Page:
TrackR also has a more ambitious strategy for citywide Bluetooth tracking. The company has been working with Ruckus Wireless, a provider of Wi-Fi infrastructure for cities, hotels, and airports, to add Bluetooth connectivity in existing municipal hotspots. Though the two companies haven’t announced any specific partners yet, the plan is to track city assets such as community bicycles. Existing TrackR devices could also tap into these networks, so users can pinpoint lost items even if no other TrackR app users have been nearby.


“We now have a very low-cost way to expand this [Bluetooth] tag infrastructure to build asset-tracking for a variety of different use cases,” says Bart Giordano, Ruckus’s vice president of business development.

This approach does have limits, as a city asset would become much harder to find once it’s outside of Ruckus’s hotspot network. But Smith argues that Bluetooth is not as cost-prohibitive as GPS, which requires more expensive hardware and an ongoing cellular data plan for each device, and is more effective than RFID tags, which can only detect items that are inches away.

“TrackR’s able to offer a middle layer solution between GPS and RFID that enables enterprises to keep track of stuff,” he says.

Smith has other ideas in mind beyond smart cities. For instance, he imagines construction businesses that might want to track tools on a job site, or offices that want to track expensive technology.

“The way that I think about it is, when I go to a place, and I watch people spend time looking for things, how can we connect them with those things faster without searching?” Smith says. “In the enterprise, if you’re looking for stuff, then time is money.”

Location For All

Despite all the advancements in Bluetooth location tracking, the technology still faces some obstacles.


Smith acknowledges that companies aren’t always ready to put Bluetooth tracking in their products, because doing so would require altering their product roadmaps to accommodate new software or hardware. The best he can do is present data showing that customers appreciate being able to find their stuff, and let the companies decide what to do.

“When I’m approaching it, it’s really hard for me to say to someone, hey, you need to change your product roadmap, because I have this thing you should add to your product,” Smith says.

Consumers and product makers may also feel conflicted as companies like TrackR and Tile make more device deals and build up disparate tracking networks. Do consumers who are invested in the Tile network pass up on the TrackR-enabled Cross pen, or do they resign themselves to managing two sets of devices through separate apps?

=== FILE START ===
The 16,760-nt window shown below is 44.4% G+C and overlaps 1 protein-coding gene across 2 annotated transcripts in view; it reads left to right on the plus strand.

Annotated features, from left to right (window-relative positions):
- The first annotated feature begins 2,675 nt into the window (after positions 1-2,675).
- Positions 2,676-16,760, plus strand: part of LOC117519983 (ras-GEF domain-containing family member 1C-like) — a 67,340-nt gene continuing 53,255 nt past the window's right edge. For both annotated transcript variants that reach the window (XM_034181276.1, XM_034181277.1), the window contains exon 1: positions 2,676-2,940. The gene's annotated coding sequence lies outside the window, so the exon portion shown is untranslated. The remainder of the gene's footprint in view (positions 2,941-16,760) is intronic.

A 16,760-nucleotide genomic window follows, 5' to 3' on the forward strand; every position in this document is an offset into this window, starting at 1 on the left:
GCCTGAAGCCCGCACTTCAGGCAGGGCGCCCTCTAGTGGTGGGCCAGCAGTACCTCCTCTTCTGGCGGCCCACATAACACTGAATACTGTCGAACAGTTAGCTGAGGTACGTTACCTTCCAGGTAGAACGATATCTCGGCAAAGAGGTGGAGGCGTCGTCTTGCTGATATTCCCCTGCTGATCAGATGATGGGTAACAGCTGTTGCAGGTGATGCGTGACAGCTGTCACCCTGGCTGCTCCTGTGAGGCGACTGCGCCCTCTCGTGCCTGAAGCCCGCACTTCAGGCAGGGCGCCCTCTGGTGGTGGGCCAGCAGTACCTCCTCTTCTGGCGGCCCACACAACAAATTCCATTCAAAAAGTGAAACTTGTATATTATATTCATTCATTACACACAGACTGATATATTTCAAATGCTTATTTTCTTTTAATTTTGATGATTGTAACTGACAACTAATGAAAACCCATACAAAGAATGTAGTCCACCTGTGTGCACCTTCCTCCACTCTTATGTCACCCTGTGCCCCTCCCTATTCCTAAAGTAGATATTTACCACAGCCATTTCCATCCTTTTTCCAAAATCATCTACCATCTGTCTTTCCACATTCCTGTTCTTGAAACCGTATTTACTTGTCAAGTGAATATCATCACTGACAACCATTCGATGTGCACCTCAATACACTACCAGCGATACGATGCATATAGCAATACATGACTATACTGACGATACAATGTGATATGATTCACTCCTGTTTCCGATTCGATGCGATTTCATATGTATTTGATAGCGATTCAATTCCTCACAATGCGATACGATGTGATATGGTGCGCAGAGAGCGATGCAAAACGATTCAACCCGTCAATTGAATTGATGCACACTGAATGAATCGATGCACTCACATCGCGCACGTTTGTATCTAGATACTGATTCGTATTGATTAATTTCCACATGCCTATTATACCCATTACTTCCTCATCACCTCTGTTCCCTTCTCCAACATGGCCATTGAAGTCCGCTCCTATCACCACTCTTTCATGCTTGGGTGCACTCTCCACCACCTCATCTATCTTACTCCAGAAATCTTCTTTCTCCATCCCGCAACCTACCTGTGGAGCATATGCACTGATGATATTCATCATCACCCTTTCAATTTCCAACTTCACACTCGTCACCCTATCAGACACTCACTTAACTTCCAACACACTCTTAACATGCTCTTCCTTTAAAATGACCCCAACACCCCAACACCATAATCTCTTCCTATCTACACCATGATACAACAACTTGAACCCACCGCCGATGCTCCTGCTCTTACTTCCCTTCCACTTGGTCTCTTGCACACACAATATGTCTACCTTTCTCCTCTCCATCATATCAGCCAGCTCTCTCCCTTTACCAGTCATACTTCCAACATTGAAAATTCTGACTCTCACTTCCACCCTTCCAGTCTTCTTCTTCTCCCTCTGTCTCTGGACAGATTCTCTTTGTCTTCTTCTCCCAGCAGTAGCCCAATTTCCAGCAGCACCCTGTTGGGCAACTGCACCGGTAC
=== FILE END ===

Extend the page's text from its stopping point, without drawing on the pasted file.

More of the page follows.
A Cross pen, which can now hold a TrackR Bluetooth chip.

The Bluetooth SIG’s Steve Hegenderfer suggests that these sorts of tracking networks might standardize over time, and points to the upcoming Bluetooth Mesh standard as a move in that direction. With Mesh, a chain of devices can create a single connection, forming a decentralized network in which users could conceivably locate lost items.

“From a Bluetooth perspective, we’ll have the whole kit and caboodle,” he says. “You’ll be able to use Mesh to create interoperability with all of your Bluetooth devices, no matter who makes them, just by virtue of using devices that are compliant with the Bluetooth spec.”

But Bluetooth Mesh isn’t available yet, leaving plenty of unanswered questions about how location tracking might be implemented. And Hegenderfer admits that Mesh is more power-hungry than the Bluetooth Low Energy standard used by Tile and TrackR.


Besides, the whole notion of interoperability doesn’t get much enthusiasm from TrackR’s Christian Smith or Tile’s Mike Farley. Faced with the question of a single tracking network, both Smith and Farley offer nearly identical answers, pointing to their past successes before saying that they’re focused on their own networks.

“Tile already has the largest smart location network in the world … Our focus is on continuing to build out our community and network,” Farley says.

“We’re really focused on building that long-term platform that’s going to be there in the next 10, 20 years,” says Smith.

Ruckus Wireless’s Bart Giordano says he’s seen this cycle play out before. The Bluetooth location market is young, companies like Tile and TrackR are the early movers, and ultimately they’ll pave the way for some consolidation and standardization down the road. He doesn’t rule out the possibility of Ruckus hotspots supporting multiple Bluetooth networks in the meantime.

“The Bluetooth location tracking business is a lot like the internet of things in general,” Giordano says. “Usually, in my experience, the market sort of works itself out over time.”